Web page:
What did David write about salvation? He called those that God has made righteous by grace (and not by works) blessed. To quote directly from David in Psalm 32 (and this is a reference Jews would definitely get – verses and psalms were usually identified by the first few words prior to the introduction of numbering systems):
Blessed is he whose transgression is forgiven, whose sin is covered.
2 Blessed is the man unto whom the Lord imputeth not iniquity, and in whose spirit there is no guile.
Notice that nowhere in this verse does David mention circumcision. Paul calls direct attention to this fact, noting that the covenant between Abraham and God was struck before he was circumcised (that’s when he went from “Abram” to “Abraham”, several chapters later). So Abraham was saved before he was circumcised, meaning that circumcision is not a requirement or benefit toward salvation. This is especially significant in the Jewish religion, which upholds circumcision as a necessary covenant (and, some argue, the only requirement for salvation).
The fact that God saved Abraham before circumcision means that Abraham is not merely the physical and spiritual father of the Jews, but the spiritual father of us Christians as well. For though the covenant of circumcision was given to Abraham after his salvation, he was saved while uncircumcised. Interestingly, this echoes Jesus’ teaching to the Jews, when he said “from the very stones I can raise up children of Abraham.”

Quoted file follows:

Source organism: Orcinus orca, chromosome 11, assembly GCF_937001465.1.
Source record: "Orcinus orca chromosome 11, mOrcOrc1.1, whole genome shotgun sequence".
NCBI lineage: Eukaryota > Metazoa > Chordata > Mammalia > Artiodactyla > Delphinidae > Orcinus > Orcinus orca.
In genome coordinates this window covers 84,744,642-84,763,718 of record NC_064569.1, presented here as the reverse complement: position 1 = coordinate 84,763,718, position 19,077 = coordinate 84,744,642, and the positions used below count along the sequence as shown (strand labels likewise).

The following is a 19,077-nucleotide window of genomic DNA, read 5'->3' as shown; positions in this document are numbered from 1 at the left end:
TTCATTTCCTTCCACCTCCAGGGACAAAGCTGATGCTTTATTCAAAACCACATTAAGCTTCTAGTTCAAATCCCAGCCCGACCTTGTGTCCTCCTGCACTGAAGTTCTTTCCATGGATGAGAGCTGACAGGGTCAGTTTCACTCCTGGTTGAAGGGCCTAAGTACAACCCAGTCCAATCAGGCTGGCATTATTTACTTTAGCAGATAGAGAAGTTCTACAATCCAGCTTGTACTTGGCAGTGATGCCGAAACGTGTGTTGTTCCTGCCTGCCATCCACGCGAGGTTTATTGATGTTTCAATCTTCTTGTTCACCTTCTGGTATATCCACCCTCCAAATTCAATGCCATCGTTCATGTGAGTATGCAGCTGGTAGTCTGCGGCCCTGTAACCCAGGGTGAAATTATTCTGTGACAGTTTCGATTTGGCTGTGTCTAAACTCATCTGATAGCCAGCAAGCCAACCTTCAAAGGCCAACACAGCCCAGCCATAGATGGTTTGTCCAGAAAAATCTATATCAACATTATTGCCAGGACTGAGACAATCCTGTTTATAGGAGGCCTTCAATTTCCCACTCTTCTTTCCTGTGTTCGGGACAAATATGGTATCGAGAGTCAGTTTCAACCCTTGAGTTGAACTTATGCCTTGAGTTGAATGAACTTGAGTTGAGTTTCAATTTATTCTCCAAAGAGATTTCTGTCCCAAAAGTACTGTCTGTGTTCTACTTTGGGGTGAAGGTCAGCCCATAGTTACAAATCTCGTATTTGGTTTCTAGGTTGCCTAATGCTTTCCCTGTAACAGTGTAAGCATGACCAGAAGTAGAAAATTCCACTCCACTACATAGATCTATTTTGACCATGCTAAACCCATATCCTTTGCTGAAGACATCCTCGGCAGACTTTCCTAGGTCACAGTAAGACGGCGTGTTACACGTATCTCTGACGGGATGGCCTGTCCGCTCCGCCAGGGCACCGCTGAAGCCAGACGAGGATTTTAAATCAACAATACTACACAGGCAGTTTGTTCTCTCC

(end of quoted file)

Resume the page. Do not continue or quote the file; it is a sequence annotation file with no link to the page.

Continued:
As children of Abraham, we are given the same blessings promised to Abraham’s descendents. We gain this by faith, and not by works or inheritance of blood.
Law and Faith
Paul has been setting up the Law and Faith as opposed to one another, in a way. If we have only the Law, we are assured of our righteous punishment for transgression, but having faith we are given salvation from the punishments we deserve. If we could be justified under the Law, we would have no need for faith, and there would be no need for the promises God has made to us.
If we had no law, we could not break the law, and we could not be justly punished. Any punishment apart from the law is arbitrary, but having the law we are subject to justice.
Because of these things, we are given grace through faith. We don’t have to be blood of Abraham and recipients of the Law to inherit God’s blessings and salvation, because we share the same faith that made Abraham righteous. In this, Abraham has truly become the father of many nations and kings, for all over the world we find children of Abraham – among the Chinese, Japanese, Russians, Africans, Europeans, South Americans, North Americans, and everywhere in between.